Sydney, like the great big cities of the world, is becoming unaffordable for many lower socioeconomic groups and individuals. To live somewhere nice in Sydney, by the harbour or in the affluent eastern suburbs, you need to be worth, or earning, a packet or two. The poorer are being pushed out to the fringes of the city and must make do with second or third class amenities. There are more struggle streets in Sydney due to rental rises, as landlords maximise their profits; extracting every last penny from the pockets of the poor.

Property price spirals are a vicious circle, as vendors and agents hold out for record prices in the market, investors are then forced to pass on these increased costs to renters. The cost of living and doing business, generally, rises and everything in Sydney becomes more expensive. I lived in Sydney for much of my adult life and returning for a working holiday visit recently, I was shocked at the basic costs of living. Rents are ridiculously high for what space they afford and the price of doing business in the Harbour City is prohibitively expensive.

The average weekly rental in Sydney is now five hundred and thirty dollars; people are running to stand still. How much of the average weekly earnings are going on rent, I wonder? Half for some and may be more for those struggling to get enough casual employment. Many people need debt help to cope with this situation, as they depend on credit cards and personal loans to get them through the month. Why do they remain in Sydney and why do they not head for greener pastures? Lack of mobility is another curse of poverty; the poor cannot just pick up sticks and move out. Many of them are stuck in unenviable positions.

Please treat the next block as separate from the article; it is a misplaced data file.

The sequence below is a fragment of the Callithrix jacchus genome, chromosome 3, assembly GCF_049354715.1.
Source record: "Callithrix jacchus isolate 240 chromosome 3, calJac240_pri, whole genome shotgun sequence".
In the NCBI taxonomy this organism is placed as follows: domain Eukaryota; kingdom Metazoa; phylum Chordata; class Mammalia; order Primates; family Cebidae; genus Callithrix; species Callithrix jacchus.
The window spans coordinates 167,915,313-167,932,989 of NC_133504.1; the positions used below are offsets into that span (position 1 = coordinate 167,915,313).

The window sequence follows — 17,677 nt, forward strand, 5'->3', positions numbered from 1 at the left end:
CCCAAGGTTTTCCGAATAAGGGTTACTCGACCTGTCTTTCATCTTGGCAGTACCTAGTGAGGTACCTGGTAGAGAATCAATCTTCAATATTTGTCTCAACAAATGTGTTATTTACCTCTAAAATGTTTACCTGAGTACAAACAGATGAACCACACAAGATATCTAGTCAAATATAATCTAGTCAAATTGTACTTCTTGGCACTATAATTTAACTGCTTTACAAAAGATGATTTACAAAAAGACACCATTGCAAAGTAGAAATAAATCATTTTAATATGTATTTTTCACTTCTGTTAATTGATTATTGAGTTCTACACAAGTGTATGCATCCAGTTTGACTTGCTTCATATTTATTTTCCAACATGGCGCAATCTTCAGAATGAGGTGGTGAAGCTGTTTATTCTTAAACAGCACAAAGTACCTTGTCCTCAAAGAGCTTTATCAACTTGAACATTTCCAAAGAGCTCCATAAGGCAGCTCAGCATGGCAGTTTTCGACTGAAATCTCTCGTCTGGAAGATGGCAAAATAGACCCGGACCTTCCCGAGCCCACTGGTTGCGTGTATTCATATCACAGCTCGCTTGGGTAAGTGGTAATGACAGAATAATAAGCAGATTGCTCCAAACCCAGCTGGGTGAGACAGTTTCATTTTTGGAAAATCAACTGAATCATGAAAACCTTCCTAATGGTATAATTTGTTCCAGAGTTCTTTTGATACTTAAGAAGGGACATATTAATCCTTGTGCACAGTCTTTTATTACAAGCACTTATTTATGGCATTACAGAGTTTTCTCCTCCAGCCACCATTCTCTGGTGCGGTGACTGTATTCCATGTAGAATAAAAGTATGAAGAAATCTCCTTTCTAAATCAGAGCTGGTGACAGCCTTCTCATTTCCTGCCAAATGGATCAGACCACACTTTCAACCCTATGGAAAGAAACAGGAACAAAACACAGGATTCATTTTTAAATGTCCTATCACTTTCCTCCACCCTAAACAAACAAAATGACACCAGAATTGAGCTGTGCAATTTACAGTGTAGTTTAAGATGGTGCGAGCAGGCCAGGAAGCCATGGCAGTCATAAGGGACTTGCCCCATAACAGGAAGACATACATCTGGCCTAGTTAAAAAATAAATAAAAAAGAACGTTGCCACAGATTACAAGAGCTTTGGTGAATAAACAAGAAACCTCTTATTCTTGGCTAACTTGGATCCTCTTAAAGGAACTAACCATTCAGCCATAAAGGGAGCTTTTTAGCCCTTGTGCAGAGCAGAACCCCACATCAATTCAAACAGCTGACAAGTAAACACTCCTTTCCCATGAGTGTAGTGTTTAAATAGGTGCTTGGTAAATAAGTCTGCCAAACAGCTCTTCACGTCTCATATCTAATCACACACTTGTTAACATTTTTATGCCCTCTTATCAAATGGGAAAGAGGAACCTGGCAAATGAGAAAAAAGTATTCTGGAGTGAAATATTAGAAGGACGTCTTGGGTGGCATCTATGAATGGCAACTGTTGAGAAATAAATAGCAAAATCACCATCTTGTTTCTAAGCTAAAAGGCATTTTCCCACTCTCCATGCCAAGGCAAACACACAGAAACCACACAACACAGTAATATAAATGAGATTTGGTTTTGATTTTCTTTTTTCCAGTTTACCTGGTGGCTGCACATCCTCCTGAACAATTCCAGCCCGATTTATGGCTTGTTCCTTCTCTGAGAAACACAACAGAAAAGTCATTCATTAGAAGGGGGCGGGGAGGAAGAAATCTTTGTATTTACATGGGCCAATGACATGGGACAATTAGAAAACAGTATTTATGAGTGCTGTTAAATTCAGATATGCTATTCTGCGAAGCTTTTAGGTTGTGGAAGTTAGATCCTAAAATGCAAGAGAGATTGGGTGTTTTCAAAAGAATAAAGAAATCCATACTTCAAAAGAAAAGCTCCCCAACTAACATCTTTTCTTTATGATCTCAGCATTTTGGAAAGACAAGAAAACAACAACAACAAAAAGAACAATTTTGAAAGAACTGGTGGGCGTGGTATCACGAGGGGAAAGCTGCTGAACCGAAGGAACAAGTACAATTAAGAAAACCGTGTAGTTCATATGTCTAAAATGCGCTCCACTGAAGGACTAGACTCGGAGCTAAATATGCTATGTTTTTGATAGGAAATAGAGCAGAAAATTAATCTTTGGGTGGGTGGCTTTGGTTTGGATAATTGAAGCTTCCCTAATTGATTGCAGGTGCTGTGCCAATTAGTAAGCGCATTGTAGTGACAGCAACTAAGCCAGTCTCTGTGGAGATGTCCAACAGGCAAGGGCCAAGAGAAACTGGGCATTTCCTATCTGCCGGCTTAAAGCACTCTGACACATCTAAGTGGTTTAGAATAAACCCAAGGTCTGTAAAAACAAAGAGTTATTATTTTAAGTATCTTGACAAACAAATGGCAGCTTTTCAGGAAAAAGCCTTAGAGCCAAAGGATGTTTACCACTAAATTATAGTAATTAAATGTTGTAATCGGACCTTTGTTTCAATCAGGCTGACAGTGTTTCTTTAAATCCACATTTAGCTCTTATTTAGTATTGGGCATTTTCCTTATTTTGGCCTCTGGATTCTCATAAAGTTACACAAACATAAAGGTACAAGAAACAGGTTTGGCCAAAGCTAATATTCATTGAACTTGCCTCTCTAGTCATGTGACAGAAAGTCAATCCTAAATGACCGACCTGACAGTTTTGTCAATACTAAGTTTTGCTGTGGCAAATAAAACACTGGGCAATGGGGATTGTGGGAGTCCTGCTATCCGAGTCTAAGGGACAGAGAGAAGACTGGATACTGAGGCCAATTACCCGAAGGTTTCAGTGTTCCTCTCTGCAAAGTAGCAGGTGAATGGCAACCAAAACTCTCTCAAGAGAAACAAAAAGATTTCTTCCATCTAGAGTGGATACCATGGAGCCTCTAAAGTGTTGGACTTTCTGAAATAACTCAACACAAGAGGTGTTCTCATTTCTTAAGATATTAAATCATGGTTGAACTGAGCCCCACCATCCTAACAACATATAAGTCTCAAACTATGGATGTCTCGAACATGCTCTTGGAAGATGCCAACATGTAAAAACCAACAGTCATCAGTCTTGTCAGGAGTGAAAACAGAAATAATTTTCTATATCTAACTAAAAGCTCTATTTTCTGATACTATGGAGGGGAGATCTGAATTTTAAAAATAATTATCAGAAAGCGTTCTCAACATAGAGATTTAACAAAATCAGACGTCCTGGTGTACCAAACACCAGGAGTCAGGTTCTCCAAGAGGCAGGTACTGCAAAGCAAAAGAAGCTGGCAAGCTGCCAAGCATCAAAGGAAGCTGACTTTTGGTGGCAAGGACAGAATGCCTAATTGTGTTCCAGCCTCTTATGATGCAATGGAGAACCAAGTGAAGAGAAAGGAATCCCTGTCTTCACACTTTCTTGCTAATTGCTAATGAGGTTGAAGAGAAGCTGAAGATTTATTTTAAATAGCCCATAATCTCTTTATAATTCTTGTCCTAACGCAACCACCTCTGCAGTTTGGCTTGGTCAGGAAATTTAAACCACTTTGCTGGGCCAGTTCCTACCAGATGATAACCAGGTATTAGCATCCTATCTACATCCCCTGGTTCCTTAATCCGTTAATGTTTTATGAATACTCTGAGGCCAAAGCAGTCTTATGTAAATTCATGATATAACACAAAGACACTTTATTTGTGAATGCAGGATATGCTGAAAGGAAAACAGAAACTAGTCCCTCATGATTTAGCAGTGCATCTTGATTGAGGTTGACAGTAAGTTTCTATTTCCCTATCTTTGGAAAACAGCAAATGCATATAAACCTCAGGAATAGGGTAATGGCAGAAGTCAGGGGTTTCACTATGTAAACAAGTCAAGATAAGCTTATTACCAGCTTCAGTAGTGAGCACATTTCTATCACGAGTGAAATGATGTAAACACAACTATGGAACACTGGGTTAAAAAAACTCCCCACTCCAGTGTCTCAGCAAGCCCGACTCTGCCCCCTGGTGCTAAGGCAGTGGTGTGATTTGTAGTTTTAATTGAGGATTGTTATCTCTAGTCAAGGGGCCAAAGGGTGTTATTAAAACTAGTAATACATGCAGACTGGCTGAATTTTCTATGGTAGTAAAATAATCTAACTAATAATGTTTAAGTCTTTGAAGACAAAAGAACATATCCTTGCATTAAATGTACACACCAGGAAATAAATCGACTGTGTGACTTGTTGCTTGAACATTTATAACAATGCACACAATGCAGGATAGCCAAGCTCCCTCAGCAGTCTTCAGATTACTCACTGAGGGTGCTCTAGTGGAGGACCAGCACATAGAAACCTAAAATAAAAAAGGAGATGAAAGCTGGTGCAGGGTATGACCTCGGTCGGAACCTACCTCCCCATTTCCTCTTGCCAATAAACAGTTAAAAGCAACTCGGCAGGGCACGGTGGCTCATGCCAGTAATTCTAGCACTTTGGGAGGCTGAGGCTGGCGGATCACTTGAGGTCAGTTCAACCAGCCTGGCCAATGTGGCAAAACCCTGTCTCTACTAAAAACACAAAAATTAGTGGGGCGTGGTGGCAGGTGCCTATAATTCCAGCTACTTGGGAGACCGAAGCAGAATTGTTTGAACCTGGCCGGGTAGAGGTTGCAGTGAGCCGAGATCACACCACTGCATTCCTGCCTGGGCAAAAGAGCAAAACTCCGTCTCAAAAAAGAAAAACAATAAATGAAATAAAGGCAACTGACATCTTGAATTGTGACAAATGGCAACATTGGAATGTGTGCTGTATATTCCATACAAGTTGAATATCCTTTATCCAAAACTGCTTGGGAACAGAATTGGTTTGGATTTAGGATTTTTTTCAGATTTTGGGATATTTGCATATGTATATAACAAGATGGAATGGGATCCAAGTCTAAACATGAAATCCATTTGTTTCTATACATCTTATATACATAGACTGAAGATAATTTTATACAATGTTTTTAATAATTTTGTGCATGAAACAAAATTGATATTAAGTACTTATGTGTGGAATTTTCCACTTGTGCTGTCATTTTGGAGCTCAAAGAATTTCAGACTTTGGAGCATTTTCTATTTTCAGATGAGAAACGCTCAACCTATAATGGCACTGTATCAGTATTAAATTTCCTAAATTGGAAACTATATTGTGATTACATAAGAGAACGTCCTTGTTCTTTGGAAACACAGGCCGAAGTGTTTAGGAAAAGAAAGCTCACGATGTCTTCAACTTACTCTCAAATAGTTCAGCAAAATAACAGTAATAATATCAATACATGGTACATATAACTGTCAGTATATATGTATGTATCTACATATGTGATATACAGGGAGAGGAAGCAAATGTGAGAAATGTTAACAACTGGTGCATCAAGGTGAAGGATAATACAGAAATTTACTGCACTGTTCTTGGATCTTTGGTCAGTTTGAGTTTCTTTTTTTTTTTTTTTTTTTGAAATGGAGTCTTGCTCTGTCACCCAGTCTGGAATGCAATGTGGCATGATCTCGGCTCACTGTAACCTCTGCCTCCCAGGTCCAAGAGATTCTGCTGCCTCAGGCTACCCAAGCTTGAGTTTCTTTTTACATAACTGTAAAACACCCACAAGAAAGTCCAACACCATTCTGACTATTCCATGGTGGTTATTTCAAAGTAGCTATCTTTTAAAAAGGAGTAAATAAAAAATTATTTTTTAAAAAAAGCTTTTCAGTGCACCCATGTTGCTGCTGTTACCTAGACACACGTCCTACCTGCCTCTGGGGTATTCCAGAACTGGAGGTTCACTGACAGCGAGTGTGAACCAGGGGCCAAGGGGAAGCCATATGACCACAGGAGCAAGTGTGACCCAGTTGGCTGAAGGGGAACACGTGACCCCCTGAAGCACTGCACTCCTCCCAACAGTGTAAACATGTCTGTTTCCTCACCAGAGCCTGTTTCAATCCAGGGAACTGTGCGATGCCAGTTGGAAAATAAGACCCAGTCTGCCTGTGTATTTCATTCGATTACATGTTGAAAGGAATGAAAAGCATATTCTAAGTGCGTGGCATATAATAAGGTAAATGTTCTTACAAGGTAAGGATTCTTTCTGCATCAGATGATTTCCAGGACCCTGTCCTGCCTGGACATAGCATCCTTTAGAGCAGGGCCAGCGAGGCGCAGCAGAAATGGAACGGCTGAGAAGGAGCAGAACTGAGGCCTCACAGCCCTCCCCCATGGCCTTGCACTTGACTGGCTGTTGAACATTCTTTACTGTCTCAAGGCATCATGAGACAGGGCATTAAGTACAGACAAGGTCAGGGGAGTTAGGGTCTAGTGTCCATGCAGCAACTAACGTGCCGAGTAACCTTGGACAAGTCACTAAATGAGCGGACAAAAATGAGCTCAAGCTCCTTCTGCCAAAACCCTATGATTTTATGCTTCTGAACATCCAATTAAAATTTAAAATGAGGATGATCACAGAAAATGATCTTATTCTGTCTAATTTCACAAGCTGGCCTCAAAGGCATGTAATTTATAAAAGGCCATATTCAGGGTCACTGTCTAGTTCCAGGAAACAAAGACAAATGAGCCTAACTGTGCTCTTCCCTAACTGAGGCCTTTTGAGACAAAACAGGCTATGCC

The young enjoy the stimulation offered by big cities and put up with dire living standards to party. When those same people begin to marry and start families, the trend is to move out to areas that are cheaper and offer more space. Eventually the lure of success in the big city may wear off and these people may relocate to smaller capital cities in other states or regional areas within NSW. There are reports of the gentrification process currently happening in New York, where the creative inhabitants of that city can no longer afford to live and work there, and are being replaced by wealthy denizens from other parts of America. Will Sydney suffer the same fate in years to come?